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Tuesday, September 27th, 2016

“A Constant Witness”: Richard Serra on Richard Bellamy

Poet and cultural journalist Erik La Prade conducted this insightful dialogue with Richard Serra too late for inclusion in La Prade’s important publication, Breaking Through: Richard Bellamy and the Green Gallery 1960–1965, Twenty-Three Interviews (Midmarch Arts Press, 2010). With the publication this summer of Judith E. Stein’s long-awaited biography, Eye of the Sixties: Richard Bellamy and the Transformation of Modern Art, from Farrar, Straus & Giroux, reviewed in these pages by Timothy Barry with a collection of Bellamy’s letters, artcritical is proud to post the Serra-La Prade dialogue.

Claes Oldenburg, Floor Burger, 1962 (on view at Green Gallery in 1962). Acrylic on canvas filled with foam rubber and cardboard boxes, 52 x 84 inches. Art Gallery of Ontario. Original title: Giant Hamburger.
Claes Oldenburg, Floor Burger, 1962 (on view at Green Gallery in 1962). Acrylic on canvas filled with foam rubber and cardboard boxes, 52 x 84 inches. Art Gallery of Ontario. Original title: Giant Hamburger.

RICHARD SERRA: I wasn’t in New York when the Green gallery was going on. I was at Yale then. I only saw one show at the gallery.

ERIK LA PRADE: You mentioned in another interview that you saw Oldenburg’s 1962 show there.

I don’t know if it was a show. He had one big hamburger and I’m not sure if anyone else was in the show. I was really taken with the Oldenburg and the whole environment. But I was a Yale student and I really didn’t know what the New York scene was about. This seemed as foreign to me as anything I could have possibly conceived. But I was very curious about it.

Did you find Oldenburg’s use of material and space unusual?

I thought it was unusual and the scale was absurd. I thought it was coming out of a tradition that didn’t have anything to do with Dali’s soft watch, yet it was three dimensional and it was displaying spaces of volume and thumbing its nose at traditional sculpture. It was good as art and empowering because it gave you permission in a good way. I never thought that anybody, up until Oldenburg, used gravity as a force to build anything with. People may have taken the iconography of Oldenburg and thought you had to build bigger, Toys “R” Us. But I saw Oldenburg as a reason to deal with gravity as a builder and what that meant and what that implied.

You also said Dick Bellamy was “the most radical dealer on the scene,” extending limits.

I think Dick’s great gift was that he wasn’t into merchandising. He was into helping artists, trying to anticipate where they could possibility go and encourage their best moves, just by being a witness and a messenger; mainly a witness and a constant witness. If Dick decided he was interested in you, he stayed interested and he followed the work in a rather shy, vulnerable manner, but, unbelievably supportive.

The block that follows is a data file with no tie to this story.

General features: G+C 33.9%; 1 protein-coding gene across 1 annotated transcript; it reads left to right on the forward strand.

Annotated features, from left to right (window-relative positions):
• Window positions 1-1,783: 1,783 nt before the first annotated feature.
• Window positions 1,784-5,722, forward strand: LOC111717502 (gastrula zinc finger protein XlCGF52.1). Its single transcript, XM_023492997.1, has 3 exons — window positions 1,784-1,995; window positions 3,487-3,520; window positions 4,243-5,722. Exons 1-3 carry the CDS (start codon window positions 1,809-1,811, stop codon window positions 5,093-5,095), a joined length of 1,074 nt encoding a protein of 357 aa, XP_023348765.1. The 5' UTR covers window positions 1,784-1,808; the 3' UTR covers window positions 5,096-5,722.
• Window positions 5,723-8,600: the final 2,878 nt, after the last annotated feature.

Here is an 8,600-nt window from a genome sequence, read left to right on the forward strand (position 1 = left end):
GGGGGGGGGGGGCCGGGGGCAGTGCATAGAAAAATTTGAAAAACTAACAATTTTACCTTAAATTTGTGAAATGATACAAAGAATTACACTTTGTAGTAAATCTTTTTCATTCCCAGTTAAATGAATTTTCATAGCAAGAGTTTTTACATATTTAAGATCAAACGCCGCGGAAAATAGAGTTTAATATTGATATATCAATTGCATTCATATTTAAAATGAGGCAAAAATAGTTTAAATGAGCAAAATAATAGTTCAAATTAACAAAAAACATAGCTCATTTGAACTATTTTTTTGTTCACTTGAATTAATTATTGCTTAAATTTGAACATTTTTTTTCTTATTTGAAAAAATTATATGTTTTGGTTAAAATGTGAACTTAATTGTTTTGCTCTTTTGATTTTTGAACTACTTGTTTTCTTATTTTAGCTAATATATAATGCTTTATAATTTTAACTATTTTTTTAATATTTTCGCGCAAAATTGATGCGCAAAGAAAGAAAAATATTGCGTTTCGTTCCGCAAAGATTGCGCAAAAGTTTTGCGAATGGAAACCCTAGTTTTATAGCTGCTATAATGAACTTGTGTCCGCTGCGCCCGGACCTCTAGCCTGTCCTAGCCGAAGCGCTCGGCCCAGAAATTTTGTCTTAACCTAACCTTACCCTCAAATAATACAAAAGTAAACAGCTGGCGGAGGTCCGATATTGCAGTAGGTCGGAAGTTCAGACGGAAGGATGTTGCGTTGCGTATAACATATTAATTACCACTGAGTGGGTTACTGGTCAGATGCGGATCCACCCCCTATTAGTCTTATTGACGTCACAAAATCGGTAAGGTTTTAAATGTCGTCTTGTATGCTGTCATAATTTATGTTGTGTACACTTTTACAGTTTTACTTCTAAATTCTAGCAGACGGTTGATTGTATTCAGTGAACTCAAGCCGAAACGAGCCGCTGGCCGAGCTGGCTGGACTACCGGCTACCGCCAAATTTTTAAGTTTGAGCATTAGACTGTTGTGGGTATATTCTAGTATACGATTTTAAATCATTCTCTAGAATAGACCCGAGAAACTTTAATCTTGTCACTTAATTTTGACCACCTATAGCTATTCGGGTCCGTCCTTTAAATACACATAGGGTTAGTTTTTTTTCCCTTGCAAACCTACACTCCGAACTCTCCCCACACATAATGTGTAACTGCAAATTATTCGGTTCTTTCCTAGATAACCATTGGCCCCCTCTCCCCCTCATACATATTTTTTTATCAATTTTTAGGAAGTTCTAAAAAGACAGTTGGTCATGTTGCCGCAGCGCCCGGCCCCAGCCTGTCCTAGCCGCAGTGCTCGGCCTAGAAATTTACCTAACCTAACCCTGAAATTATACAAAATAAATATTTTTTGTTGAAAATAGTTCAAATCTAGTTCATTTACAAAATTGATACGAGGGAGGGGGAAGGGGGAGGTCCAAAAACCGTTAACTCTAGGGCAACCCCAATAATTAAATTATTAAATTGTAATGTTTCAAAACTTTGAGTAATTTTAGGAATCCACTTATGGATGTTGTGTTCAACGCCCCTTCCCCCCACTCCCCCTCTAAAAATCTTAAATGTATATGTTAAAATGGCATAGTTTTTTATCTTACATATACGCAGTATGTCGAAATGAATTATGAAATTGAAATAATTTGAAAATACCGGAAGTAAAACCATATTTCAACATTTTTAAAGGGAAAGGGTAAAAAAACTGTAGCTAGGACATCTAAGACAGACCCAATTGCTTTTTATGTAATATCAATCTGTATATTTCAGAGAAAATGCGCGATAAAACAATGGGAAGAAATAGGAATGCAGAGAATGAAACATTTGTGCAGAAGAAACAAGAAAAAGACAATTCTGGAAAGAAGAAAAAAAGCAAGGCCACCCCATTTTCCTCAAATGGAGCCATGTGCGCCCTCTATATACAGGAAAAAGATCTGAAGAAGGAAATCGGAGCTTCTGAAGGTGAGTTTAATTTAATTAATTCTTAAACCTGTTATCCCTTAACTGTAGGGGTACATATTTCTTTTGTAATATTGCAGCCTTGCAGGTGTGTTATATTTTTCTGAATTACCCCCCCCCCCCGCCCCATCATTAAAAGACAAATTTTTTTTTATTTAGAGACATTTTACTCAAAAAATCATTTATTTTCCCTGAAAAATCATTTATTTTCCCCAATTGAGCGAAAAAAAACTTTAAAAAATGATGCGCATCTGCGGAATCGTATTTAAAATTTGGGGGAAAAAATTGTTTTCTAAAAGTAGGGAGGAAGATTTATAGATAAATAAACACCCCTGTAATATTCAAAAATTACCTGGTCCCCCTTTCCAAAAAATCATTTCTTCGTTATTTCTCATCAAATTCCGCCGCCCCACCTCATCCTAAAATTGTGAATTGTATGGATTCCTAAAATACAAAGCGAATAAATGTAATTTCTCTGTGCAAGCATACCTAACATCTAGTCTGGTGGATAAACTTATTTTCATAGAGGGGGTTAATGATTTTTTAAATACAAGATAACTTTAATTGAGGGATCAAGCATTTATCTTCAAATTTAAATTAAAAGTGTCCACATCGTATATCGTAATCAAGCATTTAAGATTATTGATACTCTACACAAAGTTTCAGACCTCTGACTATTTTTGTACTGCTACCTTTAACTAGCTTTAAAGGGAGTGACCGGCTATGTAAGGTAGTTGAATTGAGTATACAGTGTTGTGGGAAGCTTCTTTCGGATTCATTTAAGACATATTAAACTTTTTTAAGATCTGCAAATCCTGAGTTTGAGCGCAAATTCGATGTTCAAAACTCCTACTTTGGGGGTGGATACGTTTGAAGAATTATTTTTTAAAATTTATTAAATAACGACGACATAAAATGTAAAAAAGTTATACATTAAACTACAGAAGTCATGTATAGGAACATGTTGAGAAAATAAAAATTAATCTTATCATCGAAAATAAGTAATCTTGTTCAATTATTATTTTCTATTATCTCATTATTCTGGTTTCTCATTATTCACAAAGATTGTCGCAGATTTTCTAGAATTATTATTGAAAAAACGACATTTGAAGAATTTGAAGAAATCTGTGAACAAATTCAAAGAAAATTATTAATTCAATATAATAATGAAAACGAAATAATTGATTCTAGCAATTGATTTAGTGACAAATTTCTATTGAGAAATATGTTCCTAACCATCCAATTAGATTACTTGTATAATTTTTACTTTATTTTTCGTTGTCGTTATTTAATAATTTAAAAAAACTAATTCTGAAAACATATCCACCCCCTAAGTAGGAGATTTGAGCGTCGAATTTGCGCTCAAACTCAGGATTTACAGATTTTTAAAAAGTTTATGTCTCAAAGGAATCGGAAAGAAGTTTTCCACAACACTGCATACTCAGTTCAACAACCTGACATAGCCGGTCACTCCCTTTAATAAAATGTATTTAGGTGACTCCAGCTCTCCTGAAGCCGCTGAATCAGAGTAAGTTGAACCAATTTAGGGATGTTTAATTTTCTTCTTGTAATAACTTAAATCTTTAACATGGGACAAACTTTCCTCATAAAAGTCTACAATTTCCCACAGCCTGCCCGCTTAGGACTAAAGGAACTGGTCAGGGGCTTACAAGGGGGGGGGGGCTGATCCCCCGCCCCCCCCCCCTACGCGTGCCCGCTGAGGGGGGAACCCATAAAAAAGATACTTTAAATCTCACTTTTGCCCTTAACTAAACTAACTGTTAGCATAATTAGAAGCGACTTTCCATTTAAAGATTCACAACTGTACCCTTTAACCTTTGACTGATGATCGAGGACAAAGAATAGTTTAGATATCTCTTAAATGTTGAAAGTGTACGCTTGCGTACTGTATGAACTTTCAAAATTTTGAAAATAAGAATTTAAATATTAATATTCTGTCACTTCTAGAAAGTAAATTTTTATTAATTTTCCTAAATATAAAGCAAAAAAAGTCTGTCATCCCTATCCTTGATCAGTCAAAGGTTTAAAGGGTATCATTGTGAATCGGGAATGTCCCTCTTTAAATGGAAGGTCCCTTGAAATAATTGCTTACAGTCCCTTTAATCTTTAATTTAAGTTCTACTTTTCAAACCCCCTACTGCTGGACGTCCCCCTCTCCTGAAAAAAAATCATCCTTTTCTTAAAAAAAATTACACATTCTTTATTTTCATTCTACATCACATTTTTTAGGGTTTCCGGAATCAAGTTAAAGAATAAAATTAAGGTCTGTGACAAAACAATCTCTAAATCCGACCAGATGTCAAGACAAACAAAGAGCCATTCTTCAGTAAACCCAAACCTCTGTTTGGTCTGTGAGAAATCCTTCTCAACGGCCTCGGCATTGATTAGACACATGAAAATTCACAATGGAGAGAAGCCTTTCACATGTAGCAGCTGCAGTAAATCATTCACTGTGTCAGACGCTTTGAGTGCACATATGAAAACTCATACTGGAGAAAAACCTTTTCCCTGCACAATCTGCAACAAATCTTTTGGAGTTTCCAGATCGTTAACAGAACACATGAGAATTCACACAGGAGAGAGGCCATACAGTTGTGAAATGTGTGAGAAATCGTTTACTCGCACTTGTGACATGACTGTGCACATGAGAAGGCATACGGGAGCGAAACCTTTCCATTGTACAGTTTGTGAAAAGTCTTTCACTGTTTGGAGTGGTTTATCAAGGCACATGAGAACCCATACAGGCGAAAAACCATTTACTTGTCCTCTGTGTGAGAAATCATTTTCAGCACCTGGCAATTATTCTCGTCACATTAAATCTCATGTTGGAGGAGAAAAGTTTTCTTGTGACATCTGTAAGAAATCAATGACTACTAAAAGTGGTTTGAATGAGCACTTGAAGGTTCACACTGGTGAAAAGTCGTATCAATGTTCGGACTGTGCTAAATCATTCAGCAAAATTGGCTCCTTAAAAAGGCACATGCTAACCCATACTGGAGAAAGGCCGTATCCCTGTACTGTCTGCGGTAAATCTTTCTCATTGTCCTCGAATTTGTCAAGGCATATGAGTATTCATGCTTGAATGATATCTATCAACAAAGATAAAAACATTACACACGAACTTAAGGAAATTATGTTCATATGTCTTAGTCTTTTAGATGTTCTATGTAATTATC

He wanted to facilitate the work but not encumber it. Or, he gave you the space and you did what you wanted to do.

When I first started, he also, was more receptive to some of my experiments than others and let me know that. He thought that some ways of proceeding were better than others, just by a casual statement like, “Why don’t you do more of that and less of that.” He would always say something like that after hanging out for an hour and getting stoned, and looking out the window, whatever. Did you know Dick?

Roy Lichtenstein, Mr. Bellamy, 1961. Oil on canvas, 56-1/4 x 42-1/8 inches. Modern Art Museum of Fort Worth
Roy Lichtenstein, Mr. Bellamy, 1961. Oil on canvas, 56-1/4 x 42-1/8 inches. Modern Art Museum of Fort Worth

I met him once in January 1998 for an interview. I was planning on writing an article on Larry Poons. I went to the Oil & Steel gallery and we hung out for three hours. He was decisive talking about Poons’s work and what he thought happened then with his work and his career and how the best artists make the most radical moves. I attempted to meet with him again in late February, but I think he died March first. That was the extent of my meeting Bellamy. Bellamy was called the “poet,” or the “inscrutable Dick Bellamy,” but from what Alfred Leslie told me, Bellamy had a very extensive reading background.

Very literary. Dick was very, very well read.

So I wonder if his reading and training in literature and apparently just reading everyone, like Elliot and Pound, might have been the best training for him to develop a radical sense. Do you think there was a cross over from his reading in literature to his style as an art dealer?

I don’t think Dick was a dealer in art. I think Dick liked to encourage people to make things and he liked the activity that surrounded the showing of things. He liked bringing people together and the kind of underground, sociological mix of the artists, poets and dancers. He liked getting high. But, the idea of Dick being a businessman or a dealer was just…


Yes. Dick wasn’t that. If he knew how to negotiate he would have been a great dealer but he didn’t know how to do that either. I remember once, I was living with Joan Jonas and Dick hired her as secretary and she couldn’t type. It was just ridiculous.

I guess Bellamy had help in his attempts to sell work.

He may have had a few people supporting him like the Skulls or the Tremaines or List, but I wasn’t privy to that. I think Dick was one of these people who was beloved; he was exceedingly vulnerable. So it was hard to make a very, very close contact with him, unless he was really stoned. Then you could. Other than that, he maintained a kind of disquiet.